With no UN authorization and not even the relative rubber-stamp of a NATO authorization the legal justification for the upcoming Syrian War under international law is on extremely shaky ground. Both British and US officials are tackling that question, but in very different ways.
For Britain the question is a pretty huge one. With ongoing investigations over Tony Blair’s involvement in the illegal attack on Iraq, Prime Minister David Cameron is drawing uncomfortable comparisons.
That’s led Britain to seek parliamentary approval for the war, something which is liable to delay the war an extra day or two, but which will provide Cameron at least a little cover to argue that there was some legal process.
That may sound like a ticket to another protracted investigation in another 10 years, but it’s a lot more seriously than the Obama Administration is taking the matter, as US officials have no intention of asking Congress and seem to be placing the sum total of their legal argument on the idea that the attacks are going to be relatively small, at least to start with, and therefore its no big deal that there isn’t an endorsement.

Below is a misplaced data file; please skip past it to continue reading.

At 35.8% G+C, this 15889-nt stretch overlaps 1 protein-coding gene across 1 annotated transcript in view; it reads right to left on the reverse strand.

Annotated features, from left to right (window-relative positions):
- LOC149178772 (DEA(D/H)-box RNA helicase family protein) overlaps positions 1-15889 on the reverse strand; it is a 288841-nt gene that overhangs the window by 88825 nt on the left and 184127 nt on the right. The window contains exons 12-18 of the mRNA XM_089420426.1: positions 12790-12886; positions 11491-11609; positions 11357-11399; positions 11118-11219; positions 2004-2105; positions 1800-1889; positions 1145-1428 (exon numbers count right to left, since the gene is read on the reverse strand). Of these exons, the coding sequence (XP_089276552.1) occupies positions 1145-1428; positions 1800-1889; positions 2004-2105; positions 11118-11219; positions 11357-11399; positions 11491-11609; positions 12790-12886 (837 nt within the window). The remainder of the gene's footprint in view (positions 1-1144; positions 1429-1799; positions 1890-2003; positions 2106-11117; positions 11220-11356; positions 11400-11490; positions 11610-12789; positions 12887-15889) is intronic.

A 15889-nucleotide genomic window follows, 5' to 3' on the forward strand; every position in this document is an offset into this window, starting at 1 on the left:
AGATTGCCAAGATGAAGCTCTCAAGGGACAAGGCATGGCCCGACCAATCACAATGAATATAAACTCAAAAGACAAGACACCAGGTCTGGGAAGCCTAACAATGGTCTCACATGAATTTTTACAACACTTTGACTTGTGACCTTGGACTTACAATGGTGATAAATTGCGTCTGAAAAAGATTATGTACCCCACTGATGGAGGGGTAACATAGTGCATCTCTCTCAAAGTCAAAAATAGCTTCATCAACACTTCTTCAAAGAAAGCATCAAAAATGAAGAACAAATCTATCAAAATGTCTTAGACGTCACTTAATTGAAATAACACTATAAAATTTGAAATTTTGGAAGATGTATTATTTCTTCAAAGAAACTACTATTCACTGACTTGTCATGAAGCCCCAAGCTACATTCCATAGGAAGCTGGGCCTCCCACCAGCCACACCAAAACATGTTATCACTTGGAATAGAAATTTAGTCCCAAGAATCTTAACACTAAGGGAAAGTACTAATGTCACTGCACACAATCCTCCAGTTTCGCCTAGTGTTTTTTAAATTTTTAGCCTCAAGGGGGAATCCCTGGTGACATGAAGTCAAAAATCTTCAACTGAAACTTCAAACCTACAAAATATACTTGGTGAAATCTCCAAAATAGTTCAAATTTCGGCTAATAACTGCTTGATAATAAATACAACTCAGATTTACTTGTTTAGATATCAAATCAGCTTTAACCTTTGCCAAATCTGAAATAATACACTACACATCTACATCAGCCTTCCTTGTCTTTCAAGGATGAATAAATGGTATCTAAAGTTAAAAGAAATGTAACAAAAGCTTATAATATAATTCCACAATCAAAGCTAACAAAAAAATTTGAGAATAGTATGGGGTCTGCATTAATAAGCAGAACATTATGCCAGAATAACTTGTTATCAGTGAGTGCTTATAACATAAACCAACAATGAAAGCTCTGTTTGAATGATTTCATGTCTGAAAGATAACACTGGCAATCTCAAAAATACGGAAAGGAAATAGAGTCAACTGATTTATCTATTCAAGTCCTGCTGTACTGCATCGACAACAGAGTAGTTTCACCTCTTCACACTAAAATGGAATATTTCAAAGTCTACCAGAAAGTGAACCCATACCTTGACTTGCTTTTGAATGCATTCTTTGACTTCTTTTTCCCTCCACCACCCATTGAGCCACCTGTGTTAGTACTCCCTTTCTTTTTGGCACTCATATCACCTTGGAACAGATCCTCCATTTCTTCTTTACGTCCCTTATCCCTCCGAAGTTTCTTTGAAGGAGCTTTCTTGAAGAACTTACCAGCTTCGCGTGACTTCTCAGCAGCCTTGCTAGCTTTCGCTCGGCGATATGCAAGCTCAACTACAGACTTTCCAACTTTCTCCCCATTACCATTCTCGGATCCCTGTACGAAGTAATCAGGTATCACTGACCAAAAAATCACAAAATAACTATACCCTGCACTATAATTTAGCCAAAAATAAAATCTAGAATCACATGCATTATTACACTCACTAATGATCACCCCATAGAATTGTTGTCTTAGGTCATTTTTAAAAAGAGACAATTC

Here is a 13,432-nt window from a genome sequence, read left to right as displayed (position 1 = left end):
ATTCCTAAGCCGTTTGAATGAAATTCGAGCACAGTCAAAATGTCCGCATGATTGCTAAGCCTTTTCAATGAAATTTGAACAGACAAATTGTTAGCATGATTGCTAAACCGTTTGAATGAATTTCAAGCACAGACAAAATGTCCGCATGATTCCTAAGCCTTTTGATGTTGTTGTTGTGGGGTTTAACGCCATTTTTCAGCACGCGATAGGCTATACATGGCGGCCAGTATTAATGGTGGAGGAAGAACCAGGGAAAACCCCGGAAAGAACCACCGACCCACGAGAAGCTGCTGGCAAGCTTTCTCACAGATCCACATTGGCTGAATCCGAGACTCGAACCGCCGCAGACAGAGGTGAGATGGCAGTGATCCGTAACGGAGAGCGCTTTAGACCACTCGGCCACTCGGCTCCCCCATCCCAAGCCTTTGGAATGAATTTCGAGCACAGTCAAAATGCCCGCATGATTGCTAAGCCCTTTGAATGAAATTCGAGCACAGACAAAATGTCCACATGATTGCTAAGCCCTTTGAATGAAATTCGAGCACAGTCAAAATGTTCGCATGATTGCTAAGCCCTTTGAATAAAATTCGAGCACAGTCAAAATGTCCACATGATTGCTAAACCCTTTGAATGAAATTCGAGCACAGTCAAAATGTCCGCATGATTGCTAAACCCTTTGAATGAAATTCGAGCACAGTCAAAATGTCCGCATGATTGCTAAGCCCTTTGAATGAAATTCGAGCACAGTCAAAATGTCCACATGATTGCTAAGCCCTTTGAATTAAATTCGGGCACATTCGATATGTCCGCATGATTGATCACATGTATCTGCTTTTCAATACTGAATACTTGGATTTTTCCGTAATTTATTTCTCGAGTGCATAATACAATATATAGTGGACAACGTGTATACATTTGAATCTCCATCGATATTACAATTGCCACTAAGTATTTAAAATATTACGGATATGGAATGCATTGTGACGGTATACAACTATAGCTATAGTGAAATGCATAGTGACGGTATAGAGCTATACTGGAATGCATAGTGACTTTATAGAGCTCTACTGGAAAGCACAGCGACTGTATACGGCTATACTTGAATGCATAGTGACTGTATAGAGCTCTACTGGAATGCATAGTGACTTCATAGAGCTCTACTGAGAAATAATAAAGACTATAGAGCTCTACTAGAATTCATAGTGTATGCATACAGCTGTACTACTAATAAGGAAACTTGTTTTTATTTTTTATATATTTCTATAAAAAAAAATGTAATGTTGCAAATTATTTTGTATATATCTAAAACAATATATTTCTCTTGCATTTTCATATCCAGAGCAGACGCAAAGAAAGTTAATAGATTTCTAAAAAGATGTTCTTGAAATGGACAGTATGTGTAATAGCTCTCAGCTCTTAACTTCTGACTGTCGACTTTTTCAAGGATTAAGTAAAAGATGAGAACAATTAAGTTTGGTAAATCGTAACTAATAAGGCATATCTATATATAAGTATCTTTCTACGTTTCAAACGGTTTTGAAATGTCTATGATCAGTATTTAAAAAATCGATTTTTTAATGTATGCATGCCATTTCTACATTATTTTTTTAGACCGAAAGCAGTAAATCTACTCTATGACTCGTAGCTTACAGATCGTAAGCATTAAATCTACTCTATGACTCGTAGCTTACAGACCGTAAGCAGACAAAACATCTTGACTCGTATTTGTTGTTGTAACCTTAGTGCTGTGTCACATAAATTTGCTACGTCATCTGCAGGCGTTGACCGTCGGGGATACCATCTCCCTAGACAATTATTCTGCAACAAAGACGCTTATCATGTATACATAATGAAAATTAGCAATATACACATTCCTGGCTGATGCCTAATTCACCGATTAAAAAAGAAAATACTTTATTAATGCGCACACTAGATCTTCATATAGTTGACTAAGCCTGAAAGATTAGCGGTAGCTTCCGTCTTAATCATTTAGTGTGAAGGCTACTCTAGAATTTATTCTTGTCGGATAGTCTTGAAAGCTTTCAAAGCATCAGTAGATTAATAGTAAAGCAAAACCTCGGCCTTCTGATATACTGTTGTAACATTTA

Last 5 posts by Jason Ditz
- Pentagon Cancels Major Aerial Wargames With South Korea - October 19th, 2018
- Saudi King Gives Trump Room to Avoid Acting Over Killing of Journalist - October 19th, 2018
- US Airstrikes Kill 32 Civilians in Eastern Syria - October 19th, 2018
- Bolton Pushes Trump to Withdraw From Russian Nuclear Treaty - October 19th, 2018
- Afghans Head to Polls Amid Corruption, Taliban Threats - October 19th, 2018